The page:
Connection Failures and Retries

This comes up a lot because there is some confusion about how the driver works when it comes to Socket timeouts and retries. This Tutorial attempts to clarify the driver’s behavior and explains why, for some legacy reasons as well as for some design reasons, the driver works the way it does.

Let’s start off by looking at the Simple case of a single server connection and how it behaves when tweaking the options that control the driver behavior on server disconnects.

First let’s start with a simple script performing inserts and find, and running against a server on localhost:27017.

var MongoClient = require('mongodb').MongoClient
  , f = require('util').format;

MongoClient.connect('mongodb://localhost:27017/test', function(err, db) {
  var col = db.collection('t');

  setInterval(function() {
    col.insert({a:1}, function(err, r) {
      console.log("insert")
      console.log(err)

      col.findOne({}, function(err, doc) {
        console.log("findOne")
        console.log(err)
      });
    })
  }, 1000)
});

Start the script and notice how it prints out insert and findOne every second. Now shut down the mongod process and notice how you stop seeing the console printouts. What is happening is that the server is buffering operations until the mongod returns because the two parameters controlling this behavior are set to the default value. These parameters are:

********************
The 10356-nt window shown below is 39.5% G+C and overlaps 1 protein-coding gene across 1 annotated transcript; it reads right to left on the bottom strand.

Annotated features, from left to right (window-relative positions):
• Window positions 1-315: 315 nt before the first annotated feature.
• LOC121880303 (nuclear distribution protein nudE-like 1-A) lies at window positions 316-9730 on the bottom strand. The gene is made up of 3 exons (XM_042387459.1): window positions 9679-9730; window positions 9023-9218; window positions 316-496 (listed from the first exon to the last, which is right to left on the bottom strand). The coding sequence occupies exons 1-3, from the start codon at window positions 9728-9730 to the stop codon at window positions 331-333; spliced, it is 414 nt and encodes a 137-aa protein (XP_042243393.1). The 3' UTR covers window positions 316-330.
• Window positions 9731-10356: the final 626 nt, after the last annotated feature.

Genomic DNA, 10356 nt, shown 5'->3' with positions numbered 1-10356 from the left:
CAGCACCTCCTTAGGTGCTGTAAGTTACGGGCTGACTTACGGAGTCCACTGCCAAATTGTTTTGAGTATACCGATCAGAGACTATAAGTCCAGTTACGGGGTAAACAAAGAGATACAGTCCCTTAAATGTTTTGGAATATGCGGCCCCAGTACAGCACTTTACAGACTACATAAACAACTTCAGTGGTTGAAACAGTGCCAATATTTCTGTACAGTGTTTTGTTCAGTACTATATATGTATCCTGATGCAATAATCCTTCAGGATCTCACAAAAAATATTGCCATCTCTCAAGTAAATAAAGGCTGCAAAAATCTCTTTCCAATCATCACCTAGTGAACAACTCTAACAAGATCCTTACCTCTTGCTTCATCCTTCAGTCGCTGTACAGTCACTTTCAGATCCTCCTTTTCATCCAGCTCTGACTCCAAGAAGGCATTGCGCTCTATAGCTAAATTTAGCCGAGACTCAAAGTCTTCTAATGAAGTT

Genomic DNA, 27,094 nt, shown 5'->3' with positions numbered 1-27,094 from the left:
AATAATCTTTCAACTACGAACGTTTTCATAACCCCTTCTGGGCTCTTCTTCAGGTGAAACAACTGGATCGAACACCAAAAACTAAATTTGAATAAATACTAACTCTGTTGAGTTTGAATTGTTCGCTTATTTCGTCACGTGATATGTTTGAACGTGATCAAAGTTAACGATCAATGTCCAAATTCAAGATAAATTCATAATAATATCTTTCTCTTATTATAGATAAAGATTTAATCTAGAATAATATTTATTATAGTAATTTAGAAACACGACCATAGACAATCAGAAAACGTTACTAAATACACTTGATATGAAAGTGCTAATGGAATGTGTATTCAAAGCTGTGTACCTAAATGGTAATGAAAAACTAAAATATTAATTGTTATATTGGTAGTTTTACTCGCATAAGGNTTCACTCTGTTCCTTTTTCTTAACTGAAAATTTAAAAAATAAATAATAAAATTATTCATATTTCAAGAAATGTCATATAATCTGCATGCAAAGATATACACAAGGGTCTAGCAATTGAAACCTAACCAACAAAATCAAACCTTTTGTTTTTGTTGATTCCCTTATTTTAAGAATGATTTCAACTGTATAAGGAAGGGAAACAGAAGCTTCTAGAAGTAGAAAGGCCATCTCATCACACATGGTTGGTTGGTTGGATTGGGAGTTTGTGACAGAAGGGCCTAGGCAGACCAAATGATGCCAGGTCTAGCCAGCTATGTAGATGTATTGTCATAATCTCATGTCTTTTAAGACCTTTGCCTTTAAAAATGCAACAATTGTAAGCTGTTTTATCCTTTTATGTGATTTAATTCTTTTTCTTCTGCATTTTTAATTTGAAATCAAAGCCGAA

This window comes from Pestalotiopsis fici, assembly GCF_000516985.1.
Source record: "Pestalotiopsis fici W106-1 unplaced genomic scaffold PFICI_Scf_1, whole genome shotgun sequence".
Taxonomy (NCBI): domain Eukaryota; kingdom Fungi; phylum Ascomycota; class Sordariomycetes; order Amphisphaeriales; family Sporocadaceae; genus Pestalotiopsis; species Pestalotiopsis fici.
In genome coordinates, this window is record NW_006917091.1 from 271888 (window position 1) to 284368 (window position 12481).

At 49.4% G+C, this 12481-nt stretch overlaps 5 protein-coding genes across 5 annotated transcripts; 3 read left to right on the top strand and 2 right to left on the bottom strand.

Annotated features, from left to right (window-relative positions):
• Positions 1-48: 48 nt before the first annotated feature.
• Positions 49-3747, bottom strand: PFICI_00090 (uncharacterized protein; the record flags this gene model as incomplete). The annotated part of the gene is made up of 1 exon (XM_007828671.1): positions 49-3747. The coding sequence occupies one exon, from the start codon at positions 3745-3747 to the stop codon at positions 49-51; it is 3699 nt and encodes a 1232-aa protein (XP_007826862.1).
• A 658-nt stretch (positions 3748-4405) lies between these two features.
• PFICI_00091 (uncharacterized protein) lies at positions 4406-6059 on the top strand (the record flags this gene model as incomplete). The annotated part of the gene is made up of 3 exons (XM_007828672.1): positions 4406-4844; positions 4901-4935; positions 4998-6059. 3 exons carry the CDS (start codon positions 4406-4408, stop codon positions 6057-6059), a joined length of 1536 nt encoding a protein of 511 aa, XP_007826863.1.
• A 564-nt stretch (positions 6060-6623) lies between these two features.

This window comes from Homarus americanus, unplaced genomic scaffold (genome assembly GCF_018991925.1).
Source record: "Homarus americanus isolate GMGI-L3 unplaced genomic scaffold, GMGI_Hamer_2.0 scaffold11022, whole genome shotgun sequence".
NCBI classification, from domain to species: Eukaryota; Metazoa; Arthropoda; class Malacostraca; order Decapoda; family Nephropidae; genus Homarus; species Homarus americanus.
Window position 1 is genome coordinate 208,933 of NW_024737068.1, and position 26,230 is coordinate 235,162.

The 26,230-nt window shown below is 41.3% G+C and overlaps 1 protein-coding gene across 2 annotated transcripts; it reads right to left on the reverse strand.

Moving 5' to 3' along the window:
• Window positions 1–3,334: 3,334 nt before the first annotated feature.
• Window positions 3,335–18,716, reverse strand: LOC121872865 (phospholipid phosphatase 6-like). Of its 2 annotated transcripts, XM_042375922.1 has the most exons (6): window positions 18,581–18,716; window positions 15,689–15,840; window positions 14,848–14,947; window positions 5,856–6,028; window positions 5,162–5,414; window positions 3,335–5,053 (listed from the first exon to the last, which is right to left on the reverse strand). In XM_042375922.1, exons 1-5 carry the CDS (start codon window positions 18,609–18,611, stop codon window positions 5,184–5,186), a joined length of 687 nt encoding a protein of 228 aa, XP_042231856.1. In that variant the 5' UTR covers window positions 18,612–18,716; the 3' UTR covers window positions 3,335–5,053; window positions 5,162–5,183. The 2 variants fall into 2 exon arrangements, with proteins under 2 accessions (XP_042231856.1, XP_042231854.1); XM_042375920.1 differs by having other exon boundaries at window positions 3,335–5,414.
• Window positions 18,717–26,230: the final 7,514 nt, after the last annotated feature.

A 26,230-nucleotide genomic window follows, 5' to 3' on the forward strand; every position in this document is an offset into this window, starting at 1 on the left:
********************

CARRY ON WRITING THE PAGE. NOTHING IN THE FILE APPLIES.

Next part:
Parameter Value Description
autoReconnect true Driver will attempt to auto reconnect
bufferMaxEntries -1 Max Number of operations buffered while waiting for server reconnect. Driver will error out all operations if the number of buffered operations goes over the limit set

By default the driver attempts to reconnect and buffers all operations until it can. This is due to backward compatibility.

Now let’s try to disable the bufferMaxEntries by setting it to 0 and see what happens.

var MongoClient = require('mongodb').MongoClient
  , f = require('util').format;

MongoClient.connect('mongodb://localhost:27017/test', {
    db: { bufferMaxEntries: 0 }
  }, function(err, db) {
  var col = db.collection('t');

  setInterval(function() {
    col.insert({a:1}, function(err, r) {
      console.log("insert")
      console.log(err)

      col.findOne({}, function(err, doc) {
        console.log("findOne")
        console.log(err)
      });
    })
  }, 1000)
});

Start the script running and then shut down the mongod process. Notice how all operations are now erroring out instead of just being buffered? Now restart the mongod service and you will see the the operations once again correctly being executed.

So what happens if we disable autoReconnect by setting it to false? Let’s take a look.

var MongoClient = require('mongodb').MongoClient
  , f = require('util').format;

MongoClient.connect('mongodb://localhost:27017/test?autoReconnect=false', function(err, db) {
  var col = db.collection('t');

  setInterval(function() {
    col.insert({a:1}, function(err, r) {
      console.log("insert")
      console.log(err)

      col.findOne({}, function(err, doc) {
        console.log("findOne")
        console.log(err)
      });
    })
  }, 1000)
});

When you shut down the mongod process, the driver stops processing operations and keeps buffering them due to bufferMaxEntries being -1 by default meaning buffer all operations. When you bring the mongod process back up you will notice how it does not change the fact that we are buffering. This is a legacy behavior and less than ideal. So you will want to set bufferMaxEntries to 0 or a low number if you wish to turn off autoReconnect.